The City of Orenco, known as the Garden Spot of the Willamette Valley, is located in the Tualatin Basin, west of Portland. Canadian immigrants Malcolm McDonald and Archibald McGill established Orenco as a company town in 1908 and named it for the Oregon Nursery Company (Ore-N-Co). The company, during the peak periods, provided work for as many as two hundred workers and a hundred sales agents.
Founded in Salem in 1867, the Oregon Nursery was purchased by McDonald and McGill in 1891 and incorporated as the Oregon Nursery Company in 1900. In 1906, the partners decided to move the company from leased land in Salem to nearly 1,200 acres they purchased between present-day Hillsboro and Aloha. At the height of its operation in 1914-1915, the company was the largest nursery on the West Coast.
In 1906-1907, the Oregon Electric Railway surveyed a line from Portland, south to Salem and Eugene and west to Hillsboro and Forest Grove. Right-of-way was granted through Oregon Nursery land along present-day Cornell Road. Regular service began in 1908, with the railway providing commuter services and convenient transportation of nursery products.
That same year, the Oregon Nursery Company platted Washington County's first planned community of Orenco Township. By 1909, over $250,000 had been invested in properties and land-use development, and the town had more than 300 residents in 1912. Many company employees were immigrants from Hungary, who lived on what was known as Hunky Town Road (now called Quatama). Orenco provided opportunities for resident-employees to earn a decent wage, to save money, and to learn the skills of nursery cultivation.
Due to differences in how to run the business, the partnership between McDonald and McGill dissolved in 1912. Rather than continue to support the company-town ideal they had envisioned, McDonald insisted that the town incorporate, which it did on January 6, 1913. McDonald served as the town’s mayor for eight years.
When World War I began in 1914, European supplies and markets were abruptly cut off, and the Oregon Nursery Company experienced a steep drop in export sales. Even though McDonald attempted to cover the company's losses with his personal funds, the company and the City of Orenco headed toward decline.
In 1924, Orenco received a possible second chance at economic independence. In February, a committee of the Portland Chamber of Commerce arrived in town to discuss the possibility of establishing a national nursery business in the Tualatin Valley, with Orenco as a potential site. The plan never came to fruition, however, and on June 15, 1925, the City of Orenco proposed a charter amendment to exclude portions of the city’s territory. In effect, most of the original township fell outside the city limits, which dramatically reduced jurisdiction and taxation.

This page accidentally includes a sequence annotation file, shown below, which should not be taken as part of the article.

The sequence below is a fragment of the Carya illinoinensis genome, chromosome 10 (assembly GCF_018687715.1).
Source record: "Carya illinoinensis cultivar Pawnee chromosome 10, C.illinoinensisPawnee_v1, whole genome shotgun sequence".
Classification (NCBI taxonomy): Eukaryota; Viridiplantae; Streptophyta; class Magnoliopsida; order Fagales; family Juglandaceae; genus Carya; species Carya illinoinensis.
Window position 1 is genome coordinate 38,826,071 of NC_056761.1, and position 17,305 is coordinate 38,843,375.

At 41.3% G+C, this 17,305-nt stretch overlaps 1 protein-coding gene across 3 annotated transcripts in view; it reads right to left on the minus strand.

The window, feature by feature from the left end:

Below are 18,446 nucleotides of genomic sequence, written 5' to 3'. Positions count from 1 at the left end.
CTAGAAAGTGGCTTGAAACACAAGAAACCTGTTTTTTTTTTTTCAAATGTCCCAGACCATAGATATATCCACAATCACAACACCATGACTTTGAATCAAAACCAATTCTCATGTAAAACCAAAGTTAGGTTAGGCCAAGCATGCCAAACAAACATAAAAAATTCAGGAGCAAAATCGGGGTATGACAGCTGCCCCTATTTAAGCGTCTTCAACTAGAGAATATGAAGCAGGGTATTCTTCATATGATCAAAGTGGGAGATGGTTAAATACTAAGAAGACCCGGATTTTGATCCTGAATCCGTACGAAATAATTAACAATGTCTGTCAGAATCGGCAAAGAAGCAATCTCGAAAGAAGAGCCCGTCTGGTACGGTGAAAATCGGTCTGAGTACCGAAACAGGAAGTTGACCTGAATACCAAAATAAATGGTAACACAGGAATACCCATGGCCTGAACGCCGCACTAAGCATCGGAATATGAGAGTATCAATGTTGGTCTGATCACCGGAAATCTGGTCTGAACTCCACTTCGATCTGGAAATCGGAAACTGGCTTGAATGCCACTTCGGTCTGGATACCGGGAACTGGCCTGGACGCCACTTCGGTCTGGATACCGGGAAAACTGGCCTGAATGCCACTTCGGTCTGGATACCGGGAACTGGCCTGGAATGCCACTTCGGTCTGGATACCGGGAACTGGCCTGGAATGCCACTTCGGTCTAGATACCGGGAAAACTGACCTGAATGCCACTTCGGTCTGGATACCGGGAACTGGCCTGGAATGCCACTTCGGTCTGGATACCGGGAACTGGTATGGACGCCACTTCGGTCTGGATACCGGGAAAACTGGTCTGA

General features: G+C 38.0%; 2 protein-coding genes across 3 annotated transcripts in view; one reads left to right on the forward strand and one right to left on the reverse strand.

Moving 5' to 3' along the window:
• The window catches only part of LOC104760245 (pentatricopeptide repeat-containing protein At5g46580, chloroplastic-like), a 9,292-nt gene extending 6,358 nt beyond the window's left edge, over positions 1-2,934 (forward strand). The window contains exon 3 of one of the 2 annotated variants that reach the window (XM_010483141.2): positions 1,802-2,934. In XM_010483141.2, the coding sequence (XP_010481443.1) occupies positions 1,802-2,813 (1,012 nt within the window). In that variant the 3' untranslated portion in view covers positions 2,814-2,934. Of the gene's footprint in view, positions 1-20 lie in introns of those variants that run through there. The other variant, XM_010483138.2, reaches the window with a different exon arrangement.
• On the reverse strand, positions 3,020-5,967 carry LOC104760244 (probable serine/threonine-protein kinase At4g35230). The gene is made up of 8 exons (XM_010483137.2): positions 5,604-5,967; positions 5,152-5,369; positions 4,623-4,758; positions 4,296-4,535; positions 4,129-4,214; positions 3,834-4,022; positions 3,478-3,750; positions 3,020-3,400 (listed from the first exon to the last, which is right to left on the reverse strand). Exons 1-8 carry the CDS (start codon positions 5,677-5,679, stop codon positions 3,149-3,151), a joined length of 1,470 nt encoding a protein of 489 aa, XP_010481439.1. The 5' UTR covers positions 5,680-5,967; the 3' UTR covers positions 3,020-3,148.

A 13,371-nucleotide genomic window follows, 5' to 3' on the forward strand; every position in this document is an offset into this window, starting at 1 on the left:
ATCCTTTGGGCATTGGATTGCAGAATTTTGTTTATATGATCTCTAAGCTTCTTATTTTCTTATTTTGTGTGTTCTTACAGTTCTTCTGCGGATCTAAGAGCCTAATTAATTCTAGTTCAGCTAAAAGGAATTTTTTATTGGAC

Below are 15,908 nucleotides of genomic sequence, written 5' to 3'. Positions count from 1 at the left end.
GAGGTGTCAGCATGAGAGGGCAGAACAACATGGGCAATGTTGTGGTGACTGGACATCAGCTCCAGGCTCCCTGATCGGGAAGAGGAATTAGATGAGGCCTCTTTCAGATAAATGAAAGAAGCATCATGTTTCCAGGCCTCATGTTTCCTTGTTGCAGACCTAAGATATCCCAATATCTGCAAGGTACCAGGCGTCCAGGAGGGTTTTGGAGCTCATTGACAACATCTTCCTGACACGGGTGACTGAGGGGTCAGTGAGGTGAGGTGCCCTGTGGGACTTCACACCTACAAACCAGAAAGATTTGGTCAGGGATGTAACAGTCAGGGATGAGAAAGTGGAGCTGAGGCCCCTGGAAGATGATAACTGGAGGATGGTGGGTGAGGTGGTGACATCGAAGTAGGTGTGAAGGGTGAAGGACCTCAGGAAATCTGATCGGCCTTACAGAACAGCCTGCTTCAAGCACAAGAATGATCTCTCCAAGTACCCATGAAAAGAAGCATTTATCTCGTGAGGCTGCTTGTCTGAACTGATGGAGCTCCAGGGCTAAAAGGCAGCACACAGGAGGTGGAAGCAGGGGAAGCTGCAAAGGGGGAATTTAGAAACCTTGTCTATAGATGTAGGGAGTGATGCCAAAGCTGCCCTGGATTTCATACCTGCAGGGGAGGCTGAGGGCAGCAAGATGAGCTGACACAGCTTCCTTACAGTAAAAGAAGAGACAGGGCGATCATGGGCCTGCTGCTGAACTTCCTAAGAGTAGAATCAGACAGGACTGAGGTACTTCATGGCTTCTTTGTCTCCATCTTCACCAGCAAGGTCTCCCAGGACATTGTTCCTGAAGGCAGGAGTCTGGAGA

Soon after the boundary change, the nursery declared bankruptcy and operated under a receivership. Businesses closed, residents moved, and the city began to decline. There were reports that the city was $450,000 in debt, most of it related to company expenditures.
Beginning in 1927, the Oregon Nursery Company's land, buildings, and equipment were sold. On February 23, 1929, all remaining land and buildings were sold at public auction, and the already quiet town was nearly deserted. On June 6, 1938, the eight remaining residents voted to disincorporate and become a neighborhood of the City of Hillsboro.
The railway line established to Orenco in 1906-1908 shaped Washington County's transportation system. Beginning in 1997, the area was revitalized with the development of the light-rail MAX line, connecting Beaverton to Portland. Orenco Station was designated a neighborhood in Hillsboro, designed in conjunction with the MAX Blue line. In 2015, the Malcolm McDonald House was placed on the National Register of Historic Places. The size of the house and its features are representative of the nursery's historic success and significance.
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Handberg, Lou, compiler. Orenco Heritage Series, Book One, 1905-1938. Orenco Heritage Collection, 1992.
"New Town on Oregon Electric." Portland Oregonian, August 8, 1908.
"Nursery Buys Large Tract." Portland Oregonian, October 3, 1906.